How concerned should we be about a priest shortage? And how can I support vocations? This is a great question to pray about and act on during the month of June, since this is when new priests are typically ordained for the Archdiocese of Seattle. With these ordinations, our thoughts naturally turn to the gift of religious vocations and how essential they are to the life and ministry of the church.
Let me begin with a few statistics. In 1970, there were 59,192 priests in the United States. By contrast, in 2018, there were just 36,580 priests — a decline of 38%, or 22,612 priests. (The decline in the number of religious sisters has been even more dramatic — 73%.)
During the same time, the Catholic population grew significantly, from 47.9 million in 1970 to 68.7 million in 2018 — a 43% increase. (These numbers are all from the Center for Applied Research in the Apostolate.) Thankfully, we have seen an increase in lay ministry leadership and permanent deacons during the past five decades.
All this being said, it should be noted that that the United States still has a significantly better ratio of priests to parishioners than many places in the world where one priest must serve the needs of tens of thousands of parishioners.
When faced with great need, our first response should always be to pray as Jesus instructed us: “Ask the master of the harvest to send out laborers for his harvest” (Luke 10:2). Prayer reminds us that we rely above all on the grace of God to sustain and bless the church with faithful priests. Our prayer is also for those God calls, that they will respond to the Lord’s invitation with generosity, freedom and integrity.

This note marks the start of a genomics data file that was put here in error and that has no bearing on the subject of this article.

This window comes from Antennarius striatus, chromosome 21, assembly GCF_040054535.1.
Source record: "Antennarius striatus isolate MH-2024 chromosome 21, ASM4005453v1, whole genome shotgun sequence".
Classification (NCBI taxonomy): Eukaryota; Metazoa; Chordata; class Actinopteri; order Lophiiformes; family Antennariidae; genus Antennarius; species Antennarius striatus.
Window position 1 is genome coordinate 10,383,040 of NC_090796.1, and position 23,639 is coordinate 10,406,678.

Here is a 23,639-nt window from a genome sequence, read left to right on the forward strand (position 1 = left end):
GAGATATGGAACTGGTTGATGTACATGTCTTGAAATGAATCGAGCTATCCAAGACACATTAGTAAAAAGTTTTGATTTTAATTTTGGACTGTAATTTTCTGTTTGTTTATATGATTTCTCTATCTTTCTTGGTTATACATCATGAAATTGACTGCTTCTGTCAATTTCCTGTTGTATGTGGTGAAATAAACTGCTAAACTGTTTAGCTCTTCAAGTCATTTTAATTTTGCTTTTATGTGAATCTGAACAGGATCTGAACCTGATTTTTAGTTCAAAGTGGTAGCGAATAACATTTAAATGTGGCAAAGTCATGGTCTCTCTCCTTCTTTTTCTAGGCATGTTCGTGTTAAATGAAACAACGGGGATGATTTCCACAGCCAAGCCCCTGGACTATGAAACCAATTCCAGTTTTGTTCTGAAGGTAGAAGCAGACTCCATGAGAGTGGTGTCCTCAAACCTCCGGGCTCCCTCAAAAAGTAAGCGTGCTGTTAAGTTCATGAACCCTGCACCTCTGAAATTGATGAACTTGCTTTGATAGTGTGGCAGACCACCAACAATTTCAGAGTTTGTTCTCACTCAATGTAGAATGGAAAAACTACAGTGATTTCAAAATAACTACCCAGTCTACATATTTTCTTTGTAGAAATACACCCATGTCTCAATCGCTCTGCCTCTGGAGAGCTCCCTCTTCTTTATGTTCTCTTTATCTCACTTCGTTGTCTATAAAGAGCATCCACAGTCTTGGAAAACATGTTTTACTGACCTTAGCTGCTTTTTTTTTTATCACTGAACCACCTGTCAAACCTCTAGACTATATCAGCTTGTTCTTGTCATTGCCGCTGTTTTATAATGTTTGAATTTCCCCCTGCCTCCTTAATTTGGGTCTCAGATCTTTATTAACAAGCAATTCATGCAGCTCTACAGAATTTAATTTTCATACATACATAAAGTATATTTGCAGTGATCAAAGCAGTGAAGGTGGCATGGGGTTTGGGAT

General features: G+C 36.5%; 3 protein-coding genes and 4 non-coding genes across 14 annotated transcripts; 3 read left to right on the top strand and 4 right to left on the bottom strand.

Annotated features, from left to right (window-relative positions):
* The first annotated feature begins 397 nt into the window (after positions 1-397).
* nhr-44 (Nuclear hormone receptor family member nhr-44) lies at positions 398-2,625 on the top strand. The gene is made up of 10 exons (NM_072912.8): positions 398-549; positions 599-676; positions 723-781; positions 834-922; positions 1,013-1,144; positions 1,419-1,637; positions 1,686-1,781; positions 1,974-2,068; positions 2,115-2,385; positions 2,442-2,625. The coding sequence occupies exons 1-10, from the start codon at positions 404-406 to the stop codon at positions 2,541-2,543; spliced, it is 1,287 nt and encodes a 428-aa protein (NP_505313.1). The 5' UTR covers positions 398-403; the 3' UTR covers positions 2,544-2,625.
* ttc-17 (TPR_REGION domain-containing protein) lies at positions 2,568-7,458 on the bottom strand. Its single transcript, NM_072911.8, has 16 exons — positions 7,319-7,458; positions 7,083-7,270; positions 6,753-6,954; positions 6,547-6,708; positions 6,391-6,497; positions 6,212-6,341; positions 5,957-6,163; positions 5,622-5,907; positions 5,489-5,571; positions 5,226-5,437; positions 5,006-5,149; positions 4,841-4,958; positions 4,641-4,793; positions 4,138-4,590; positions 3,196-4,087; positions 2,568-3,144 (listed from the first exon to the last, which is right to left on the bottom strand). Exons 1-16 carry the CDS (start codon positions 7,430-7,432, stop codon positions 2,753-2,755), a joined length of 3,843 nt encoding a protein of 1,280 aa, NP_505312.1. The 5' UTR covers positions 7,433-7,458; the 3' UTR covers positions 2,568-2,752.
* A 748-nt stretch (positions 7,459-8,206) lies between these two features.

God always provides what we need, and the Lord knows better than we do what will make us truly happy and give meaning to our lives. When we are confident in God’s holy and perfect will, we can trust that God will care for us when we respond to his grace and seek to do his will.
I believe God is calling young men of our day to serve him as priests in the Catholic Church, because God desires the salvation of the world and will give us the sacramental ministers we need to accomplish that mission. Rather than a “vocation crisis,” I believe we are experiencing a “response crisis” because of those who are hesitant to say “yes” to God’s invitation to serve him as a priest.
You can help overcome this crisis through your prayer, your active encouragement of those you believe God may be calling to the priesthood, and your own committed faithful service to the mission
of Gospel as a friend of Jesus.
Jesus told us that the word of God can easily be prevented from taking root and bearing fruit by temporal concerns, hardened hearts or shallow faith (see Luke 8:5-15). As members of the body of Christ, it is our responsibility to till the soil of each person’s heart so that they desire, welcome and respond to the word of God spoken to them.
Source: Northwest Catholic